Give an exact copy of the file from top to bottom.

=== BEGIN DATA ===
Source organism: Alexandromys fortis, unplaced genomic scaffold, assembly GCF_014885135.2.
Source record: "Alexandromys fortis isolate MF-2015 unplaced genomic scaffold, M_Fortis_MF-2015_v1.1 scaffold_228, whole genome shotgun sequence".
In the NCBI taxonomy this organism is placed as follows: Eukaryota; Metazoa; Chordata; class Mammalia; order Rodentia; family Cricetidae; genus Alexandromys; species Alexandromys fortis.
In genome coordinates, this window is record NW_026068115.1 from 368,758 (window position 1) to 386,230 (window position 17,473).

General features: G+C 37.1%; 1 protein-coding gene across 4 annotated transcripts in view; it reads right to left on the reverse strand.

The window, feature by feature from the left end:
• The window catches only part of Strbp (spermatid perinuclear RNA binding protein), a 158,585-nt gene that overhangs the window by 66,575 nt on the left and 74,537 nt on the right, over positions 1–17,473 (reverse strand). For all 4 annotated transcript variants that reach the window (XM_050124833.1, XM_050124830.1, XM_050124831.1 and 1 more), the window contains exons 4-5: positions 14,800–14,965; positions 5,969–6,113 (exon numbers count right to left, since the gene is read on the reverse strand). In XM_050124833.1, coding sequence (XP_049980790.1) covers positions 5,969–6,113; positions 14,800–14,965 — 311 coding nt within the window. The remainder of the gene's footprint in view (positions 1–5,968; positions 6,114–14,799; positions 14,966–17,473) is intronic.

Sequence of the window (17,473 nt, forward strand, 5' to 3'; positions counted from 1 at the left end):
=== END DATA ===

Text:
Source organism: Alexandromys fortis, unplaced genomic scaffold, assembly GCF_014885135.2.
Source record: "Alexandromys fortis isolate MF-2015 unplaced genomic scaffold, M_Fortis_MF-2015_v1.1 scaffold_228, whole genome shotgun sequence".
In the NCBI taxonomy this organism is placed as follows: Eukaryota; Metazoa; Chordata; class Mammalia; order Rodentia; family Cricetidae; genus Alexandromys; species Alexandromys fortis.
In genome coordinates, this window is record NW_026068115.1 from 368,758 (window position 1) to 386,230 (window position 17,473).

General features: G+C 37.1%; 1 protein-coding gene across 4 annotated transcripts in view; it reads right to left on the reverse strand.

The window, feature by feature from the left end:
• The window catches only part of Strbp (spermatid perinuclear RNA binding protein), a 158,585-nt gene that overhangs the window by 66,575 nt on the left and 74,537 nt on the right, over positions 1–17,473 (reverse strand). For all 4 annotated transcript variants that reach the window (XM_050124833.1, XM_050124830.1, XM_050124831.1 and 1 more), the window contains exons 4-5: positions 14,800–14,965; positions 5,969–6,113 (exon numbers count right to left, since the gene is read on the reverse strand). In XM_050124833.1, coding sequence (XP_049980790.1) covers positions 5,969–6,113; positions 14,800–14,965 — 311 coding nt within the window. The remainder of the gene's footprint in view (positions 1–5,968; positions 6,114–14,799; positions 14,966–17,473) is intronic.

Sequence of the window (17,473 nt, forward strand, 5' to 3'; positions counted from 1 at the left end):